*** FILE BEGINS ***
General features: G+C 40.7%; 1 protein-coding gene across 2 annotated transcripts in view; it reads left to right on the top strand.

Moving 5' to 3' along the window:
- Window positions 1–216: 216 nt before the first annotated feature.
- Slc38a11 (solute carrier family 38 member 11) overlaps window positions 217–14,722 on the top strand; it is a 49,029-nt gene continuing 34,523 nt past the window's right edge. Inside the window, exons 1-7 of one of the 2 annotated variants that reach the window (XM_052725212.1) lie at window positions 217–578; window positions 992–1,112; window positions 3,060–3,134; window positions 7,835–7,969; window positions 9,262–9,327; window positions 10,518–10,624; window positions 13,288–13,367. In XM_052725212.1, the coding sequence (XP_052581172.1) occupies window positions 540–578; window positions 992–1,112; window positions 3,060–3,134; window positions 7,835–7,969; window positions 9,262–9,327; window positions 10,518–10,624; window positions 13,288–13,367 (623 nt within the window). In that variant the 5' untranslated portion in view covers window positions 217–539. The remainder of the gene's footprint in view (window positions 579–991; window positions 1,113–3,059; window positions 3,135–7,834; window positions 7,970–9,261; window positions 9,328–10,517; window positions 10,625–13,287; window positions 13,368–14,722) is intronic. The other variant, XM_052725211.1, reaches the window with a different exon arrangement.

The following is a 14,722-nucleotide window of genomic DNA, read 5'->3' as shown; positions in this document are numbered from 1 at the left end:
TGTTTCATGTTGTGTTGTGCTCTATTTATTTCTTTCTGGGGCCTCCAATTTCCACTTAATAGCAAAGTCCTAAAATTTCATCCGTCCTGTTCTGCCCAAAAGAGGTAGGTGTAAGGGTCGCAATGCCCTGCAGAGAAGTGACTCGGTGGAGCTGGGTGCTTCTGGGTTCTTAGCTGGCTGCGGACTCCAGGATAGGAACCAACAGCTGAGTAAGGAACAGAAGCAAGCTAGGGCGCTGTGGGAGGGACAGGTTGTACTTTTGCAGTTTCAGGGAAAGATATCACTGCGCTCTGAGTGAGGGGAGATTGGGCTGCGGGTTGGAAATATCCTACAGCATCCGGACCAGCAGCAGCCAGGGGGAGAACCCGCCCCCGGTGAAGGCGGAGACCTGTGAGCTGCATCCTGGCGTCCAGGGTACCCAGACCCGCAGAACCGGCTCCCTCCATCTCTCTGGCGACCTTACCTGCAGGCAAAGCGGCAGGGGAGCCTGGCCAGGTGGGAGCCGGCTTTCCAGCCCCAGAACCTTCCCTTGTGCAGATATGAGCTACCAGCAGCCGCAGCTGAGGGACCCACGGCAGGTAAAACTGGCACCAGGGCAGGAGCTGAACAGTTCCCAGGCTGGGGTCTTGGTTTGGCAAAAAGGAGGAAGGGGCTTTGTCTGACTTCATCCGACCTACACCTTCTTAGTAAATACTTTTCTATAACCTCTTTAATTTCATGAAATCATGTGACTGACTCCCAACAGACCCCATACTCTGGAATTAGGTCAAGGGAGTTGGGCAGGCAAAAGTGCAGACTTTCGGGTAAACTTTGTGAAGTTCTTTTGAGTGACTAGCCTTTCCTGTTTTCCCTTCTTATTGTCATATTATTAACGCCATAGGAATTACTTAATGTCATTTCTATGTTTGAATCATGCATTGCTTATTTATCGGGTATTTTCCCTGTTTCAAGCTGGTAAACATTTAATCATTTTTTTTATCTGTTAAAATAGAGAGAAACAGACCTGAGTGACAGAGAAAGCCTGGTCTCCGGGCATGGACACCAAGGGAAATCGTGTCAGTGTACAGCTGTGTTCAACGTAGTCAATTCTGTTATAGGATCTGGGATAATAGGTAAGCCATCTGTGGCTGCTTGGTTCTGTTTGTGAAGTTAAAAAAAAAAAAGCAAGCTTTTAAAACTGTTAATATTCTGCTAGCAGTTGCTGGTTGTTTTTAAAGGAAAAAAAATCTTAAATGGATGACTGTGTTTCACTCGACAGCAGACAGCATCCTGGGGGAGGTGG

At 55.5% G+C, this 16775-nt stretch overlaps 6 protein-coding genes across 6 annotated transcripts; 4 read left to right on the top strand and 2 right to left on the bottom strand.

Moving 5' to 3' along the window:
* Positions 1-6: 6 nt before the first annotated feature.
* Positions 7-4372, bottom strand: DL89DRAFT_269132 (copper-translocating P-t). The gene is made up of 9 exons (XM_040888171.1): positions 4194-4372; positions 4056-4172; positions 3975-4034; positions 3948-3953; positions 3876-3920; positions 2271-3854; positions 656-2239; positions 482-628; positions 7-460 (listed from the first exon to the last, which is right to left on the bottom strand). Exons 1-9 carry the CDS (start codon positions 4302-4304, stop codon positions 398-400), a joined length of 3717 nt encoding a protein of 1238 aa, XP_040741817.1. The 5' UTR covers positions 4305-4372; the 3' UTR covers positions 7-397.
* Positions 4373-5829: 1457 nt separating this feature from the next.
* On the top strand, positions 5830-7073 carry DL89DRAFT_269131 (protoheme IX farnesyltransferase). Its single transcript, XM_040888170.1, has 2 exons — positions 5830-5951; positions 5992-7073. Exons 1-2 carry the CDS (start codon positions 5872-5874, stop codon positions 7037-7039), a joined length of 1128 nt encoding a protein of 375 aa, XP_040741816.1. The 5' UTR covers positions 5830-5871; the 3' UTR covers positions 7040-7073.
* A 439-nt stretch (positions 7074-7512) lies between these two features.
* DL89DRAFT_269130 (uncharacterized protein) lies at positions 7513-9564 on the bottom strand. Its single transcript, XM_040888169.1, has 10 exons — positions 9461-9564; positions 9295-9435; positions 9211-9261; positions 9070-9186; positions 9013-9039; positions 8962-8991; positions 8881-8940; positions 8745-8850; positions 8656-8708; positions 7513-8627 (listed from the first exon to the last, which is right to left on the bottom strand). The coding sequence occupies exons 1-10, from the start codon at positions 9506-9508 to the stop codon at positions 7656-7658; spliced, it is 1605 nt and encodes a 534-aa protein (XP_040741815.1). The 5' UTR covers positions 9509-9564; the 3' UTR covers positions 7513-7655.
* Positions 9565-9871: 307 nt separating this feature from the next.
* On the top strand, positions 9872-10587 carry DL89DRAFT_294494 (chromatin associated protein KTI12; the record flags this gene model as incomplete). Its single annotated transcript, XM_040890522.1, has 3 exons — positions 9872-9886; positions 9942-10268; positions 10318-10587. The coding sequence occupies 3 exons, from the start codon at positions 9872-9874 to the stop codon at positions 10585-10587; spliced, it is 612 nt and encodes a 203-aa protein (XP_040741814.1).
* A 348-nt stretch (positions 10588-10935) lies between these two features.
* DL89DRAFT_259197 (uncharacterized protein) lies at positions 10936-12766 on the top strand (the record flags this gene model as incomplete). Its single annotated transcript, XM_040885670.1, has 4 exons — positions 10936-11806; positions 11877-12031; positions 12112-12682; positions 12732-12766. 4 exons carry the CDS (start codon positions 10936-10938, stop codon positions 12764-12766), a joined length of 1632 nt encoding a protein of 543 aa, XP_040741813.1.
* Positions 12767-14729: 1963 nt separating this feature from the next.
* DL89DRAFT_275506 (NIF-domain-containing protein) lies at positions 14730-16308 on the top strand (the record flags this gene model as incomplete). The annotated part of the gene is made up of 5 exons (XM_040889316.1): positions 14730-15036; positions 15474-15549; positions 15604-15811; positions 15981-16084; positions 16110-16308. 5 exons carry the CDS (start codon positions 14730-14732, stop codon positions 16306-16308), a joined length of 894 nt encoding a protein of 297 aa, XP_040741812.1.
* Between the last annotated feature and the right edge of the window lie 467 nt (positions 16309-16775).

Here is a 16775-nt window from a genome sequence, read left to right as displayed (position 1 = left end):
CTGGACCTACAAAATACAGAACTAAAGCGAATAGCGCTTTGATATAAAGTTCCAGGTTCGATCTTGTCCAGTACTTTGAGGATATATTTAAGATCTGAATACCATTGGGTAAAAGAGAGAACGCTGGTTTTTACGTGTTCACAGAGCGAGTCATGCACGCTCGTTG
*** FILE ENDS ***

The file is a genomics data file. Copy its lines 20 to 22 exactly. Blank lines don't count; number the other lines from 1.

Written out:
* DL89DRAFT_275506 (NIF-domain-containing protein) lies at positions 14730-16308 on the top strand (the record flags this gene model as incomplete). The annotated part of the gene is made up of 5 exons (XM_040889316.1): positions 14730-15036; positions 15474-15549; positions 15604-15811; positions 15981-16084; positions 16110-16308. 5 exons carry the CDS (start codon positions 14730-14732, stop codon positions 16306-16308), a joined length of 894 nt encoding a protein of 297 aa, XP_040741812.1.
* Between the last annotated feature and the right edge of the window lie 467 nt (positions 16309-16775).

Here is a 16775-nt window from a genome sequence, read left to right as displayed (position 1 = left end):